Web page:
Sidney E. Matthews, rector, will
preach.
---j>.
County Farmers Continue
Campaign for Scrap Metal
County Agent W. V. Hays said to
day that farmers in the county were
still gathering scrap metal to be sold
to junk dealers for use In making
war materials. He said that he had
been unable so far to learn how
much metal lias been collected and
eold so far during the drive.
Owners of Property
Must Finish Listing
By Saturday Night
No Further Extension Will
Be Granted, According
To Authorities
Property owners in Washington
County are warned by Tax Super
visor E. F. Swain that they abso
lutely must list their holdings for
taxation by Saturday night or be
subject to penalties, as there will not
be another extension of time. All
of the property was supposed to have
been listing during January, but the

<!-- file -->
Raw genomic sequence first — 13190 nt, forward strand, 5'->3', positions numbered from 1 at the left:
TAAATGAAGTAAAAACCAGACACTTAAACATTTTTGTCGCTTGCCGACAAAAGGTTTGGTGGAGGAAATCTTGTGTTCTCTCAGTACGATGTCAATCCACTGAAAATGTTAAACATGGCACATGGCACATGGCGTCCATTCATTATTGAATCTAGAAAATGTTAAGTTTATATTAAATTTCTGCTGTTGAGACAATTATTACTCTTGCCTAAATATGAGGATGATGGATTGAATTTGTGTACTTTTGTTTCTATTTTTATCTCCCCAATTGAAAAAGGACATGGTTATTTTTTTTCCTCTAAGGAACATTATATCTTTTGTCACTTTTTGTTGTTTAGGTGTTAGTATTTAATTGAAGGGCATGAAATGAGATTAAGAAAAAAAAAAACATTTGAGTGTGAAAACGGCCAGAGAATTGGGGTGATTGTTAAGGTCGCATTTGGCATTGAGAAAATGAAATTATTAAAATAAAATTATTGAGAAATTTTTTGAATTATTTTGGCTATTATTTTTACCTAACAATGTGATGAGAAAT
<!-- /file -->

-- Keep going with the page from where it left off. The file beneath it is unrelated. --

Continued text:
commissioners last week extended the
time for one week, Saturday night
of this week being declared definitely
the deadline.
W. Linwood Hassell, list taker for
Plymouth Township, said yesterday
that about 85 per cent of the real
property in the township had been
listed and about 75 per cent of the
personal property. Approximately
35 per cent of the farmers have not
yet given in their farm census. Mr.
Hassell urges those who have not
listed or given in their census to
come in at once and save the pen
alty for delinquency in this respect.
Paul B. Belanga, list taker for
Scuppernong Township, said about
90 per cent of the property there
had been put on the books. W. W.
White, of Skinnersville, and E. M.
Chesson, of Lees Mill, have not re
ported on listings in their respect
ive townships. It is believed, how
ever, that about 85 per cent of the
property has been listed there.
It is not known exactly how many
taxpayers there are in the county, by
the four townships, but it is believed
there are at least 5,000 real and per
sonal property owners. Plymouth
Township alone is said to have 2,200
property owners who are required to